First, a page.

· His Priesthood.
· His Exaltation.
· His Intercession.
Vague ideas about Christ are common. Very few people know who he is, what he did, or why he did it. Those who know the Son of God are very few. Yet, apart from knowing him there is no salvation. Without the knowledge of him, there is no eternal life. Until you know him, you are dead in trespasses and in sins.
May God be pleased to allow you to find no rest until you can say of Christ, “My Beloved is mine, and I am my Beloved’s”.
II. All true Christians know, believe and confess that Jesus of Nazareth is the Christ, the Son of the living God (vv. 29-30).
When you consider this confession itself and the circumstances in which it was made, Peter’s confession was a very remarkable confession of faith in Christ.
He made this confession when the Lord Jesus was in a very poor earthly condition, without honor, without power, without majesty, without wealth, without influence. It was a confession made in opposition to the opinions and thoughts of the world in which he lived. All the Jewish world, civil and ecclesiastical refused to acknowledge him as the Christ, and the entire Gentile world laughed at him as a Jewish zealot.
Yet, Peter boldly confessed, “Thou art the Christ.” His faith was not shaken by opposition. His confidence did not waver before popular opinion. Peter believed that Jesus of Nazareth is indeed the Christ.
· The Promised Messiah.
· The Prophet Like Moses.
· The Priest Like Melchizedek.
· The King Like David.
· The Son of God.
Erring and unstable as his faith sometimes was Peter was a man of strong, exemplary faith. He believed the record God had given of his Son and boldly confessed his Master and his faith in him. Obviously, there was much that he did not know, much that had not yet been plainly revealed. But Peter was loyal to the core and confessed Christ unhesitatingly.
Let us follow this faithful disciple’s example. Christ and his doctrine has never been popular, especially in the religious world. We must be prepared to confess him, though, if necessary, we are compelled to do so outside the camp of the religious world (Acts 2:36; 4:11-12; Heb. 13:7-12).
III. There was a necessity for all that our Lord Jesus Christ did as our suffering, sin-atoning Substitute (v. 31).
Here the Lord Jesus made a full declaration of his own coming death and resurrection as our Substitute. Can you imagine how strange this must have sounded in the ears of these disciples, these men who knew he was the Christ, but who were yet looking for him, at any moment, to establish a great Jewish empire over the world in which he would sit as king forever? Yet, he now declares that he must suffer many things, that he must be rejected of the elders, the chief priests, and the scribes, that he must be killed, and that he must rise again in three days.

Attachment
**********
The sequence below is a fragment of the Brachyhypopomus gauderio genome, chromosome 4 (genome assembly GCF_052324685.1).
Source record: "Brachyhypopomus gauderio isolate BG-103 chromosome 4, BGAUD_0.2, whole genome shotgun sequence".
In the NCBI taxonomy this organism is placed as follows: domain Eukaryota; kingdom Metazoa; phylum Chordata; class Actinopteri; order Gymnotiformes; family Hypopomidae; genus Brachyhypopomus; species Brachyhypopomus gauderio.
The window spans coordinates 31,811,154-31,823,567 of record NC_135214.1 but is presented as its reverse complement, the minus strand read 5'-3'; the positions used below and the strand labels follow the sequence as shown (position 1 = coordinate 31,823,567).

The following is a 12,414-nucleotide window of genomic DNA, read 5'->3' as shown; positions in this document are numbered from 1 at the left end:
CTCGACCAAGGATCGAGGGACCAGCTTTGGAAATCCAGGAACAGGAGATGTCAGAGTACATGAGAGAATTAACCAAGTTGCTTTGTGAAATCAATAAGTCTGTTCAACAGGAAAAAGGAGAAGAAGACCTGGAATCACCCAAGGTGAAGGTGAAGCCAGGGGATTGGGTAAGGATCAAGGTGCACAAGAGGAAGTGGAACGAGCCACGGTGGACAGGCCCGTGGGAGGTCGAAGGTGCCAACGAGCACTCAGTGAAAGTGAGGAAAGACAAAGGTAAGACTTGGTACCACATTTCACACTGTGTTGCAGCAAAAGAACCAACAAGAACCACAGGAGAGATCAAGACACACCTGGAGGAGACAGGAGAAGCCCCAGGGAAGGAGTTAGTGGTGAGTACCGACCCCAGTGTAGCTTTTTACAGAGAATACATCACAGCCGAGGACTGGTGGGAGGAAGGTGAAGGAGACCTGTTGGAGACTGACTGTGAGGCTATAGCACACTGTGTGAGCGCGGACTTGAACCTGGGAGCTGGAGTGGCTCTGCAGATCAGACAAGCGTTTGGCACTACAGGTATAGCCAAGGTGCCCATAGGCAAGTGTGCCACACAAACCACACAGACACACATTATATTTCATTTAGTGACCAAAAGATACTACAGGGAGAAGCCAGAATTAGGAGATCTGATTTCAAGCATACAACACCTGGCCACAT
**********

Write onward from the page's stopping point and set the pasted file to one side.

Why did our Lord use the term “must”? Why must these things be done? Was it because some force greater than he would compel him to endure these things? Was he saying that he would not be able to prevail over his enemies? Of course not! Was he saying he must endure these things to sit a good example of love, self-denial, and self-sacrifice? Nonsense! Our Master said that these things must come to pass because they were…
A. Decreed By The Father.
B. Declared In The Scriptures.
C. Demanded By The Law.
D. Desired By Christ Himself. “With desire have I desired to eat this supper with you.”
Notice this too. Our Lord spoke these things openly. He did not preach in code. He did not wrap his message in ambiguous words. When he began to teach his disciples, he used plain, clear speech. Every true prophet does the same.
IV. There is in every true child of God a strange mixture of grace and infirmity, strength and weakness, faith and unbelief, knowledge and great ignorance (vv. 32-33).
I can almost see Peter. He acted out of love and zeal. But he took the Master by the arm and said, Now don’t you fret about these scribes, elders, and chief priests. We’re not about to let anything happen to you. Thus, he attempts to stand in the Lord’s way and draws down upon himself the sharpest rebuke which ever fell from our Savior’s lips upon one of his disciples. Let us learn what these things are intended to teach us.
A. The best of God’s saints are but poor, fallible, sinful creatures.
B. As long as we are in this world, our highest attainments of knowledge are ignorance.
C. Let no child of God entertain high thoughts about himself.
D. Let us be charitable and gracious toward our erring brethren.